Substituting value of H(f) from equation (6.83), we get
EQUATION                                      …(ii)
Now, since X(f) X*(f) = , therefore, equation (ii) becomes,
EQUATION                                      …(iii)
From this expression, we can obtain x0(t) by taking inverse Fourier transform.
Thus, we have
EQUATION

or                                                          EQUATION
At t = T, x0(t) will become,
EQUATION
or                                                          EQUATION
By Rayleigh’s energy theorem, we can write
EQUATION
Hence, equation (iv) becomes
x0(T) =
Also, maximum value of x0(T) will result when   = 1
Thus,                           x0(T) = E         when   t = T     Hence Proved
EXAMPLE 6.15. Prove that the output signal of a matched filter is proportional to a shifted version of the autocorrelation function of the input signal to which the filter is matched.
Solution: For a matched filter, the output signal x0(t) may be obtained from its spectrum X0(f) by taking inverse Fourier transform.
This means that
EQUATION
Substituting X0(f) from equation (iii) [last example], we get
EQUATION
or                                                           EQUATION
Recall that the energy spectral density (esd) is given as
Y(f) =
*          By definition of IFT.
**        According to the Standard definition of esd.

Hence, equation (i) becomes,
EQUATION
We know that one of the property of esd states that the autocorrelation function R() and energy spectral density Y(f) form a Fourier transform pair.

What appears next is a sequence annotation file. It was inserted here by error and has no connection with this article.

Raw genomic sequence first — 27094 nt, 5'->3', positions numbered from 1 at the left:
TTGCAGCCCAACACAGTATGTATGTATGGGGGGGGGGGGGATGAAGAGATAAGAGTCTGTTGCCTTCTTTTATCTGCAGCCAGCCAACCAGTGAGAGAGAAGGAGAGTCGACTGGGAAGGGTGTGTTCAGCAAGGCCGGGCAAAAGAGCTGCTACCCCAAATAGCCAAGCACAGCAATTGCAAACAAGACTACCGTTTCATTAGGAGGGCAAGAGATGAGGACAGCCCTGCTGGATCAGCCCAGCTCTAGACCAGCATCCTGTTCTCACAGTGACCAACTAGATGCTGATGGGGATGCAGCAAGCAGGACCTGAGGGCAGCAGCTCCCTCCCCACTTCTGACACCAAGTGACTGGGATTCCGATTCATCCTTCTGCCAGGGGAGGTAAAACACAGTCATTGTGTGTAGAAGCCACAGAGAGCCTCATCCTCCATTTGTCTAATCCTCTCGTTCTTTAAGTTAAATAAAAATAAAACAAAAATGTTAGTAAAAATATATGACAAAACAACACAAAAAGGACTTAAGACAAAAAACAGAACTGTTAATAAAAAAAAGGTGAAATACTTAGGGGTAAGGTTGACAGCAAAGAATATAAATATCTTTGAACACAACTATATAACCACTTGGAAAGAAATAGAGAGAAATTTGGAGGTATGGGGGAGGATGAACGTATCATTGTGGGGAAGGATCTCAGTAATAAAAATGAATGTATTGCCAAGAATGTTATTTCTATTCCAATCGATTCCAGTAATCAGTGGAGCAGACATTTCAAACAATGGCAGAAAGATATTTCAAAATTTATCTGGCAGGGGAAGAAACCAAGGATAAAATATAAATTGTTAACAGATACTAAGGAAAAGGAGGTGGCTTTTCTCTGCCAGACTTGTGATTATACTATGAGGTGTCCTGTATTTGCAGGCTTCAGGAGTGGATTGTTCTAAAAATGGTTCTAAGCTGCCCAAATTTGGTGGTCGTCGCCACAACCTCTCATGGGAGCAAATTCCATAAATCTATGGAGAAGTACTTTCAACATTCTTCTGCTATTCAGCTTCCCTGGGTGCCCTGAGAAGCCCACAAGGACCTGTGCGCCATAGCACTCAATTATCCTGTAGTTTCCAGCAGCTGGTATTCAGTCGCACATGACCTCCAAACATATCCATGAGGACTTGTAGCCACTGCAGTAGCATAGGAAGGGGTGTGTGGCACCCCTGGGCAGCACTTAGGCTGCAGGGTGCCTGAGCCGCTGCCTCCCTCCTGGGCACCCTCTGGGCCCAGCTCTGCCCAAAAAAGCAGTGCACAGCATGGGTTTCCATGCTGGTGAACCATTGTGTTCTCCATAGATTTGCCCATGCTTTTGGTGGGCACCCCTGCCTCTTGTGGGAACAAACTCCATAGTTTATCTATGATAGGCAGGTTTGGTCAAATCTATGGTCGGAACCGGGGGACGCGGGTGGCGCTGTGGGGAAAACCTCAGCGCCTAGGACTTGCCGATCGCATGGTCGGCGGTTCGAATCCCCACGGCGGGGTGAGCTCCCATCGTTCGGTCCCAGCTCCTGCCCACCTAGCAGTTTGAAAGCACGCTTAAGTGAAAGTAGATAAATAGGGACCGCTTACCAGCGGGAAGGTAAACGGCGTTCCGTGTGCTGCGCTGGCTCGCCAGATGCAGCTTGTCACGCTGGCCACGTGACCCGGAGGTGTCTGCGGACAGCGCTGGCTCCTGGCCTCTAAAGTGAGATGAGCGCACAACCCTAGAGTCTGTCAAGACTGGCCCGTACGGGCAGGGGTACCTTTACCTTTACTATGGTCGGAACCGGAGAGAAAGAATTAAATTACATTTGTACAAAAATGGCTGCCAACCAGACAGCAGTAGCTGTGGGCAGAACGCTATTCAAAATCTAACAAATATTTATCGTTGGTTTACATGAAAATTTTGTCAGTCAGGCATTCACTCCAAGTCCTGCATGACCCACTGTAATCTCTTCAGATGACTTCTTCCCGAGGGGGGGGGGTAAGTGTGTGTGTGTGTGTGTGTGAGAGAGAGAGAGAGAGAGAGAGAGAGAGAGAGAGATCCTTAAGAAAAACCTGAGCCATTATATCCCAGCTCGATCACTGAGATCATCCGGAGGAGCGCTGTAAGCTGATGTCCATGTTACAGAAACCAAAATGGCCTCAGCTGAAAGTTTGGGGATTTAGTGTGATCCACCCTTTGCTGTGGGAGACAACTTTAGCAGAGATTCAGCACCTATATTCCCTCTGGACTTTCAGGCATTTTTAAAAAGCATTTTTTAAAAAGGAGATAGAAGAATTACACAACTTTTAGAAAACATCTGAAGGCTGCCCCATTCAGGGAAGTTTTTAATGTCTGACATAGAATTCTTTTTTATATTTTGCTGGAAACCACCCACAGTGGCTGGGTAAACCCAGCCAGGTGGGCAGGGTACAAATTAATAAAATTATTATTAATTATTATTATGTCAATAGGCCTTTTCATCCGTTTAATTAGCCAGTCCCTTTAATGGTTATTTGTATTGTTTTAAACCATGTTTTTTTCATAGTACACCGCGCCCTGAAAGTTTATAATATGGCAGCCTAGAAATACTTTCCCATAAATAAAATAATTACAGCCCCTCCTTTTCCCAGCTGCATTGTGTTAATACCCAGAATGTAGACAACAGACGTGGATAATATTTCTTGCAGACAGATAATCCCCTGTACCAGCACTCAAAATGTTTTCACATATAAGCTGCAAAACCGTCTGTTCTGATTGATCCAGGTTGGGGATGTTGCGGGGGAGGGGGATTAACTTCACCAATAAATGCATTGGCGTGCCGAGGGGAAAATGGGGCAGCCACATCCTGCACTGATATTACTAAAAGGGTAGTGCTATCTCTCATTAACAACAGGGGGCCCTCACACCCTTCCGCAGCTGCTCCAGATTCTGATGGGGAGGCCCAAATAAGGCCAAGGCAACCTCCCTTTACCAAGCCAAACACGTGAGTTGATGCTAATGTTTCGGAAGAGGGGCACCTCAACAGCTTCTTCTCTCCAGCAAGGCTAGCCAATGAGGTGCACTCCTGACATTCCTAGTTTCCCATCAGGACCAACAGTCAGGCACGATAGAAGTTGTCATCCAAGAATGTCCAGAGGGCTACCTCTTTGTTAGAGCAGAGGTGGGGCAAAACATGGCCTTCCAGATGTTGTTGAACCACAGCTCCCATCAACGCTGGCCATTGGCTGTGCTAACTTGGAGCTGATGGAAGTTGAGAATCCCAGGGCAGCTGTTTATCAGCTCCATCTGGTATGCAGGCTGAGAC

This means that
R() Y (f)                                                       …(iii)
Thus, we have
EQUATION
and                                            EQUATION
Applying equation (iv) to RHS of equation (ii), we get
x0(t) =  R (t-T)
This proves that x0(t) is proportional to autocorrelation function of x(t) shifted to right by T.
Here, is a constant term and it depends upon psd of noise.    Hence Proved
EXAMPLE 6.16. In a binary transmission, one of the messages is represented by a rectangular pulse x(t). An other message is transmitted by the absence of the pulse. Evaluate the signal to noise ratio at t = T. Assuming white noise with psd equal to . Also sketch the impulse response of the matched filter and output of the matched filter.
Solution: Evaluation of Impulse response:
The rectangular pulse can be represented as
EQUATION                                                  …(i)
Further, we know that impulse response of the matched filter is given by,
h(t) =  x (T-t)                                                           …(ii)
From equation (i), we can write,
EQUATION                                                 …(iii)
Let us delay this signal by T to get
EQUATION                                                  …(iv)
Substituting this value in equation (ii), we obtain
EQUATION                                                  …(v)
This equation gives impulse response of the matched filter. Figure 6.33 illustrates the sketch of this response.
DIAGRAM
FIGURE 6.33.
Calculation 0f
We know that the maximum signal to noise ratio of the matched filter  is given by,
=                                             …(vi)
Here,  is given as psd of white noise.
Further, we can evaluate energy of signal x(t) by,
EQUATION
Substituting x(t) = A and changing he limits from 0 to T as described in equation (i), the last equation becomes,
EQUATION
Substituting this value in equation (vi), we obtain,
which is the required value of
Output of the Matched Filter:
We know that the matched filter is an LTI system. Thus, the output of the matched filter will be the convolution of input and impulse response.
Thus, we have y(t) = x(t) Ä h(t)
where y(t) = output of matched filter,
h(t) = impulse response of matched filter,
and x(t) = input signal.
Without going into mathematical details, we can state that the convolution of two similar rectangular pulses is a triangular pulse. Here, x(t) and h(t) are two rectangular pulses. Therefore, y(t) will be a triangular pulse. This has been shown in figure 6.34.
As figure 6.34 shows the matched filter maximizes its output at t = T. Hence, y(t) has a value ofA2T at = T.
DIAGRAM
FIGURE 6.34.